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Editor's Note (5/2/14): The National Mining Association has asked a federal appeals court to review the need for these recently announced coal-dust rules, setting up a potentially lengthy battle with the Obama administration.
The U.S. Mine Safety and Health Administration (MSHA) on April 23, 2014, issued a long-awaited final rule that reduces the allowable exposure of respirable coal dust in all underground and surface coal mines.
The final rule lowers the amount of coal dust to which miners may be exposed from 2.0 to 1.5 milligrams per cubic meter of air over a full work shift, requires more-frequent sampling for dust levels and expands requirements for medical surveillance of coal miners.
The rule represents the most significant changes to dust-control practices in mines since the 1969 Coal Mine Health and Safety Act and continues the agency’s efforts to eradicate black lung disease, or coal workers’ pneumoconiosis, an incurable ailment caused by prolonged exposure to coal dust that damages the respiratory system. According to the National Institute of Occupational Safety and Health (NIOSH), more than 76,000 miners have died since 1968 as a result of the disease, and more than $44 billion in federal compensation benefits have been paid out to coal miners disabled by black lung and to their survivors. Even though black lung incidence has dropped dramatically since the 1970s, miners are still being diagnosed with the disease, according to NIOSH.
“This final rule fulfills a longstanding commitment that I made on my first day with MSHA, and one to which I have been dedicated most of my working life,” said Assistant Secretary of Labor for Mine Safety and Health Joseph Main at a news conference announcing the rule. “We are finally moving forward to overhaul an outdated program that has failed to adequately protect miners from breathing unhealthy levels of coal mine dust and achieving the intent of Congress to eliminate black lung disease.”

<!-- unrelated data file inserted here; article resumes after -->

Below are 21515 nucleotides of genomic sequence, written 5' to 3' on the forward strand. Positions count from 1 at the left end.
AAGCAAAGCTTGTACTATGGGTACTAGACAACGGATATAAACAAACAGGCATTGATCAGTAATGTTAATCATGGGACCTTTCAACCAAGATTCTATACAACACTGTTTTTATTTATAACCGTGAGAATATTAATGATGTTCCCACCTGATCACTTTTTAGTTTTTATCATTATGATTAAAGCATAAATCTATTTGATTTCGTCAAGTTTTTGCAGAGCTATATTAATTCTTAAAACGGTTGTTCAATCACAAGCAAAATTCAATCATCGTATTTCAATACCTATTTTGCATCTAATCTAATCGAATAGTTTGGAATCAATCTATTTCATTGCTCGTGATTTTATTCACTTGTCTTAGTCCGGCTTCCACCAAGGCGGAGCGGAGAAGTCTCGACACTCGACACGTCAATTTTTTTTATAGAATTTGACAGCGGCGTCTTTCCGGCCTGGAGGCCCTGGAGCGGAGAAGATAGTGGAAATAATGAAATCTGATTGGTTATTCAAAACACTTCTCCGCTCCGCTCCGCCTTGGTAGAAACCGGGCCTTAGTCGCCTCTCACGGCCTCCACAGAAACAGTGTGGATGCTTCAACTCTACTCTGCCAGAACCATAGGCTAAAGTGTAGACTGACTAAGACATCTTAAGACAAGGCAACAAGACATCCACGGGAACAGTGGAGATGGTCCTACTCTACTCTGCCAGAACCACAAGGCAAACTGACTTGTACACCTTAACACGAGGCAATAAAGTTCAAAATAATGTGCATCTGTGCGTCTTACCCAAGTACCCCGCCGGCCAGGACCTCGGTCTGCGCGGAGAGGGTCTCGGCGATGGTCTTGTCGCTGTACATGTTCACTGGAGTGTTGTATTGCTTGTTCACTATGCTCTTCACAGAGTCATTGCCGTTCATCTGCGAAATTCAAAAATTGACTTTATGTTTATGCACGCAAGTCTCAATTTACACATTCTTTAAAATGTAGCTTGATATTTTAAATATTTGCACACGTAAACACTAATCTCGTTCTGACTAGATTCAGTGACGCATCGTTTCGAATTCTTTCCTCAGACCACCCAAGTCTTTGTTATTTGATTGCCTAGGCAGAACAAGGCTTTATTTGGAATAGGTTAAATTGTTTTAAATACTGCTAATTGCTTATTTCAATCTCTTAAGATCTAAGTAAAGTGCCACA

The rule will be published in the May 1, 2014, Federal Register, and goes into effect Aug. 1, 2014, with a two-year phase-in period for some provisions.
Lowered Exposure Limit Among New Provisions
Effective Aug. 1, 2016, the concentration limits for respirable coal mine dust will be lowered from 2.0 to 1.5 milligrams per cubic meter of air at underground and surface coal mines, and from 1.0 to 0.5 milligrams per cubic meter of intake air at underground mines and for miners who have evidence of the development of black lung.
“Lowering the concentration of respirable coal mine dust in the air that miners breathe is the most effective means of preventing diseases caused by excessive exposure to such dust,” Main said. The two-year phase-in period gives “the industry the time it needs to adjust to the new requirements,” he said.
The new exposure limit is a compromise with the coal industry, since the 2010 proposed rule had called for cutting the dust limit in half. NIOSH, the United Mine Workers of America and public-health experts had backed the 1.0-milligram limit.
On Feb. 1, 2016, mine operators will be required to use the continuous personal dust monitor (CPDM) to keep tabs on underground coal miners exposed to the highest dust concentrations. The monitor will be optional for surface coal mines, nonproduction areas of underground coal mines, and underground anthracite mines using the full box, open breast or slant breast mining methods. The CPDM is a new sampling device that measures coal mine dust continuously and in real time. “This will enable mine operators to take earlier action to identify areas with dust generation sources, reduce the dust levels in those areas and prevent miners from being overexposed,” Main said.
Additionally, the final rule requires:
National Mining Association (NMA) President Hal Quinn said MSHA ignored scientific studies showing that the incidence of black lung is declining in most regions.